Jordi Salas-Salvadó, a researcher at the Rovira i Virgili University in Tarragona (Spain) and an expert in the study of the Mediterranean diet, adds that intermittent fasting is a practice that is “difficult to maintain over time.” Botella agrees: “It is not quite compatible with our social life [...] the abandonment rate is very high.”

Biochemist Valter Longo, one of the great advocates of intermittent fasting, examined the available scientific evidence in an article that was published in Nature Aging, where he emphasized that, according to research conducted on humans, this dietary technique “improves sleep, attenuates age- and diet-induced deterioration in cardiac performance and improves blood pressure and lipid accumulation.” But he is also aware of the potential adverse effects, and suggests that this type of intervention “should be limited to short periods and applied only to people with conditions in which regular intermittent fasting has been shown to be effective.”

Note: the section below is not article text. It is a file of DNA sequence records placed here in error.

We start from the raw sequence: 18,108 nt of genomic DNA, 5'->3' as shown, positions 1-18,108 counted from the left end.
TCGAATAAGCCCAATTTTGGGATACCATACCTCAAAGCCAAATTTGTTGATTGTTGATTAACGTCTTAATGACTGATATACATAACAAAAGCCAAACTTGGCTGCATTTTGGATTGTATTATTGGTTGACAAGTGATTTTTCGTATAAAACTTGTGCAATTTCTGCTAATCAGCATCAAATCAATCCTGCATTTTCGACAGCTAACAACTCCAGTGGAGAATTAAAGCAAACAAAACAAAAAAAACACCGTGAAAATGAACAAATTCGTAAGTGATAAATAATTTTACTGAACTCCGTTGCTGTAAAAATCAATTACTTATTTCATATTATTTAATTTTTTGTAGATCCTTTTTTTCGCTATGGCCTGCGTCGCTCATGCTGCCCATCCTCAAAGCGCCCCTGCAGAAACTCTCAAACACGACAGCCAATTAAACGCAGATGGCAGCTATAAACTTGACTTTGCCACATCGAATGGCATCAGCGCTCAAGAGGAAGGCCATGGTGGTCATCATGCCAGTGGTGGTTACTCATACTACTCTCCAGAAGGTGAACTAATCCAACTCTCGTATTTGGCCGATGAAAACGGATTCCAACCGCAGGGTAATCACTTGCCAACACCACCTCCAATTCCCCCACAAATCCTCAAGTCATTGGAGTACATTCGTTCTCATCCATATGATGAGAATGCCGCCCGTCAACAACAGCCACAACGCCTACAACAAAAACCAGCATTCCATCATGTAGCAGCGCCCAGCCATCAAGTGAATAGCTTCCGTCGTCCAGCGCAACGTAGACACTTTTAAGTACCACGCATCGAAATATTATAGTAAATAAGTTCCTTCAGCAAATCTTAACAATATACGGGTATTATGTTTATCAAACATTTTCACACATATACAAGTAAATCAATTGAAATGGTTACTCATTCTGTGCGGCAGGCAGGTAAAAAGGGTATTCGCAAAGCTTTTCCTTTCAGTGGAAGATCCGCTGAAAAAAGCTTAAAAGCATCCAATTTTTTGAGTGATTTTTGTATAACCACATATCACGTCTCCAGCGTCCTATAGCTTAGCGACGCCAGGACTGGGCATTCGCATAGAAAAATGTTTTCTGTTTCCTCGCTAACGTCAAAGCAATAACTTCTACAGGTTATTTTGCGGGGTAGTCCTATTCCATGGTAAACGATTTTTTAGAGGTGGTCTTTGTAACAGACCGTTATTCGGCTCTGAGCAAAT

It is not for everyone, the experts agree. It is contraindicated in pregnant women, people who have undergone bariatric or stomach surgery, people with an underlying pathology such as kidney failure, or individuals who are vulnerable to an eating disorder. “The great danger is that someone with a contraindication does it and we find ourselves before an undernourished cancer patient, a serious accident in a diabetic person or a hypoglycemia with kidney failure,” warns Botella.

Starving cancer to death